Story by George Newman
Margaret Brent, a key figure in Maryland colonial history, has been much honored in the 330 years since her death, but not always for the right reasons. She has been called America's first suffragette and first woman lawyer, claims that some historians question. Yet relatively little recognition has come to her most important role: She was nothing less than the woman who saved the Maryland colony.
Brent appeared before the all-male Maryland Colonial Assembly in St. Mary's City in 1648 and asked to cast a vote, or rather two votes - one for herself as a landowner and one as representative of Lord Baltimore. But to call her a suffragette, says Henry Miller, director of research at Historic St. Mary's City, "is applying a 20th-century mindset to a 17th-century person." No evidence exists that Brent sought to obtain the vote - then limited to male white landowners - for all women.
A stronger case can be made for Brent as the first woman lawyer, even though she had no formal legal training. She did represent herself in her successful business affairs, and when she made her famous appearance before the Assembly it was as the executor for the estate of Leonard Calvert, the recently deceased colonial governor. The American Bar Association calls her America's first woman lawyer and gives an award in her name. Still, she didn't practice law, as did others (all men) in the colony.
Much more important than her request for a vote was her reason for appearing before the Assembly. Three years earlier, a Protestant rebellion - an offshoot of the English civil war - had arisen against the Catholic settlers of Maryland. Governor Calvert fled to Virginia and returned in 1646, having recruited soldiers to fight the rebels. The troops succeeded in pacifying the colony, but Calvert became fatally ill and died the following year, leaving the victorious soldiers unpaid, unfed and threatening mutiny. On his deathbed, Calvert named as his executor Brent, who had shown great courage and resourcefulness in helping to recruit the troops. He asked Brent to "take all and pay all," a charge she brought before the Assembly, asking for authority not only over Calvert's estate but also the property of his brother, Lord Baltimore, who remained in England.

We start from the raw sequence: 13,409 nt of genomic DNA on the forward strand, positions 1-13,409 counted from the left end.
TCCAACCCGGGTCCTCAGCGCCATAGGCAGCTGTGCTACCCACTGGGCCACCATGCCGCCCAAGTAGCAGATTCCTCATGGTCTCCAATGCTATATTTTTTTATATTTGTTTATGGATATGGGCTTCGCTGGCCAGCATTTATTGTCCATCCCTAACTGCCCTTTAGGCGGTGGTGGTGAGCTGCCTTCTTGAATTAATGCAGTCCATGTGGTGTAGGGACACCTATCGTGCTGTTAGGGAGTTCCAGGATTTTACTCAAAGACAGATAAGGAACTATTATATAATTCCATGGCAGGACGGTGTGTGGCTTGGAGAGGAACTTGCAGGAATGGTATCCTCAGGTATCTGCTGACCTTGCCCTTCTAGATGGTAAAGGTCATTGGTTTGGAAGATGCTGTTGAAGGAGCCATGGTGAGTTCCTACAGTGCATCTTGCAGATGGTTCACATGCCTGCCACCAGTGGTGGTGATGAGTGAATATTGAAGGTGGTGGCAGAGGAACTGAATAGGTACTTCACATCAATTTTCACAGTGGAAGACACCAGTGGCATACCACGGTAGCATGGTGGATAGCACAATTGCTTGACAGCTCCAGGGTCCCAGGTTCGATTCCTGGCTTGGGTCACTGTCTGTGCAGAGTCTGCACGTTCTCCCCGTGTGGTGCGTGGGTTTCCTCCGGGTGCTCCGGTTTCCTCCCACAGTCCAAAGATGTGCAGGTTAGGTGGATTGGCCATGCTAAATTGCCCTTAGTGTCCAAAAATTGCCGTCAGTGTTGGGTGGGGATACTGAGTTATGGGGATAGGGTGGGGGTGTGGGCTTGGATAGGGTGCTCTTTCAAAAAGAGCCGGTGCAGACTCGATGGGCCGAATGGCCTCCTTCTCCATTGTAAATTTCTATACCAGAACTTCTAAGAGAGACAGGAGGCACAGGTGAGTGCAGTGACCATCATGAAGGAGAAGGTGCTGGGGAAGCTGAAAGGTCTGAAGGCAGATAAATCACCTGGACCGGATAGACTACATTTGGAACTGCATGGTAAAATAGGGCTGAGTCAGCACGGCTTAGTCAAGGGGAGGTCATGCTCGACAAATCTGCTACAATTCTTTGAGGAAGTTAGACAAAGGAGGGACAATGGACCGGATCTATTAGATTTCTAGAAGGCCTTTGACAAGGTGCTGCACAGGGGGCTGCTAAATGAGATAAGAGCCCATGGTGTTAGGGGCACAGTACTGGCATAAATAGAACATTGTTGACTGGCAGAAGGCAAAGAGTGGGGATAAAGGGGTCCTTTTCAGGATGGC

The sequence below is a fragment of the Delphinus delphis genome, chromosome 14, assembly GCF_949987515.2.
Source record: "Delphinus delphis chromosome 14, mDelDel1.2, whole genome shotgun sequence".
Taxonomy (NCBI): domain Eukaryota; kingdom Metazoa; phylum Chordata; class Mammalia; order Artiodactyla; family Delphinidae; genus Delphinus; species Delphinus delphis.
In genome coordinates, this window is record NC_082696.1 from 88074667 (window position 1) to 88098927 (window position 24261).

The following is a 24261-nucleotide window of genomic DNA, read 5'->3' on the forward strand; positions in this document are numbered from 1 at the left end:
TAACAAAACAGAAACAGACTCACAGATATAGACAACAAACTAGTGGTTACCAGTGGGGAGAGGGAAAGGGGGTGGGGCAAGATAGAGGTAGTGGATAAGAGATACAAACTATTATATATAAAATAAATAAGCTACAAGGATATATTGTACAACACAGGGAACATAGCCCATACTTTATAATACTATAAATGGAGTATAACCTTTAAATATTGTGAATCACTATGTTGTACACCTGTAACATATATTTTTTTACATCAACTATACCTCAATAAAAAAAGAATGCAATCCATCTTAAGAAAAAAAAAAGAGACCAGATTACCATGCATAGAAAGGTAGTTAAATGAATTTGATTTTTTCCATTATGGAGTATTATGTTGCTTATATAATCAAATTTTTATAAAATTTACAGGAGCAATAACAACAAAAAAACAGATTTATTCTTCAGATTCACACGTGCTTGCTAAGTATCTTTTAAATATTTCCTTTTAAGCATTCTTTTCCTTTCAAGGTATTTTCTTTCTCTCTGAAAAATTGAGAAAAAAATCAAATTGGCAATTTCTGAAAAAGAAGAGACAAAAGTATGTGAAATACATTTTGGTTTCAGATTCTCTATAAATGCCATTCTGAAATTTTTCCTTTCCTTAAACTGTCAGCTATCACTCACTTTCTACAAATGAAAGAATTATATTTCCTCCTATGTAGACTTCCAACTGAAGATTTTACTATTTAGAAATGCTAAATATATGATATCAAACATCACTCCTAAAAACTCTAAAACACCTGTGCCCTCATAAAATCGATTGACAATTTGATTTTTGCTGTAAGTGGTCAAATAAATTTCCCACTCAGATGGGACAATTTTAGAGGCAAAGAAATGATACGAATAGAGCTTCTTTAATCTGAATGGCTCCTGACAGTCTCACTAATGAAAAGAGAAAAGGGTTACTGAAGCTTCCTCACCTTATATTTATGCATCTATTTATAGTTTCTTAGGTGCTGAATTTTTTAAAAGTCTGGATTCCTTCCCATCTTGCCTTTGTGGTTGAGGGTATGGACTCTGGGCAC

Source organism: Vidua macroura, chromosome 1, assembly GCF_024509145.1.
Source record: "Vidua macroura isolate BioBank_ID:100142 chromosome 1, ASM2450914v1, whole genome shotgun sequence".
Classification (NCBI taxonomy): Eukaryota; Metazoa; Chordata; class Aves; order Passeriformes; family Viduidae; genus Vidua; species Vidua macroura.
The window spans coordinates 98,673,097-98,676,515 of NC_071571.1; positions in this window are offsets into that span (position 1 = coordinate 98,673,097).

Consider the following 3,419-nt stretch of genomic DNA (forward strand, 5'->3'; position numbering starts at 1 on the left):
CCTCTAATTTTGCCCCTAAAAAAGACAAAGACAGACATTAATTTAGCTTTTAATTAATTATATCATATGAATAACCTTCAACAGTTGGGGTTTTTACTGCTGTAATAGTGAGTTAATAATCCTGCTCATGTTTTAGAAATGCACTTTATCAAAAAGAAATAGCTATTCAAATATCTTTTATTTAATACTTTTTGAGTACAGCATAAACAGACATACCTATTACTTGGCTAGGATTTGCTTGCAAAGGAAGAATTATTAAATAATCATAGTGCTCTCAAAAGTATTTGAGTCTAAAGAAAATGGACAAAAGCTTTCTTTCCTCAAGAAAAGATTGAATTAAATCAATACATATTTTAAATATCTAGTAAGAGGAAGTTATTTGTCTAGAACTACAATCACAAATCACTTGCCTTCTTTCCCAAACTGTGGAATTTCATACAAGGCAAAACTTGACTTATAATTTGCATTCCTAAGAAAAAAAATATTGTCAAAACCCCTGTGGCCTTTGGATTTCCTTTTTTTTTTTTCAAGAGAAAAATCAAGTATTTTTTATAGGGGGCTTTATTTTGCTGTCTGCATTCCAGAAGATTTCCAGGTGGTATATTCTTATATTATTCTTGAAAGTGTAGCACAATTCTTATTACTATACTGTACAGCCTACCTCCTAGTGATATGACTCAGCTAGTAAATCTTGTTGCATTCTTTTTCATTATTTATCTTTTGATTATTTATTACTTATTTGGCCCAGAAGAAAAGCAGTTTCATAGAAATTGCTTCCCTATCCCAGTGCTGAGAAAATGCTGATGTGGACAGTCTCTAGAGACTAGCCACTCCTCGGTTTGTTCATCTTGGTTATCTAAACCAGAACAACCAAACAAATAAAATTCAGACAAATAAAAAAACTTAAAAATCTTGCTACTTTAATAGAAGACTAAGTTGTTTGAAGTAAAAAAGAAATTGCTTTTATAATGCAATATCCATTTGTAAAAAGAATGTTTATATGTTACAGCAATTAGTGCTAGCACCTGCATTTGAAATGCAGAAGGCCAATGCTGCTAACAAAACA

Although they denied her a vote, the delegates approved her request to liquidate assets to pay the soldiers, stating that it "was better for the Colony's safety at that time in her hands than in any man's … for the soldiers never would have treated any others with that civility and respect."
"That is a truly remarkable statement," says Miller, "and certainly not typical 17th-century perspective." It testifies "that there had to be something about her bearing, her knowledge, her persuasive powers" that impressed both legislators and soldiers.
Miller has to speculate on that point because aside from the Assembly records, none of Brent's writing or speaking has survived. Nor have any drawings or paintings of her been discovered, so we don't know what she looked like. What we do know is that Leonard Calvert's assets apparently were not sufficient to cover his debts to the troops. To make up the deficit, Brent sold cattle belonging to Lord Baltimore. Separated by an ocean in an age of slow communication, Baltimore was angry at the loss of his property and apparently didn't understand, says Miller, that Brent had avoided a mutiny that could have destroyed the colony. Brent never regained favor with Baltimore, and in 1851 she moved to Virginia, where she and her sister, neither of whom had ever married, acquired land near what is now Alexandria. There she died in 1871, with her heroism - then as now - not fully appreciated.
Although Brent owned land in St. Mary's County and lived much of her life in St. Mary's City, little evidence of her presence survives. Her house stood on property now occupied by the Architectural Laboratory of Historic St. Mary's City. Not far away stands the Margaret Brent Garden and Gazebo. A number of schools, in Southern Maryland and elsewhere, have been named for her, and the campus of St. Mary's College includes a Margaret Brent Way.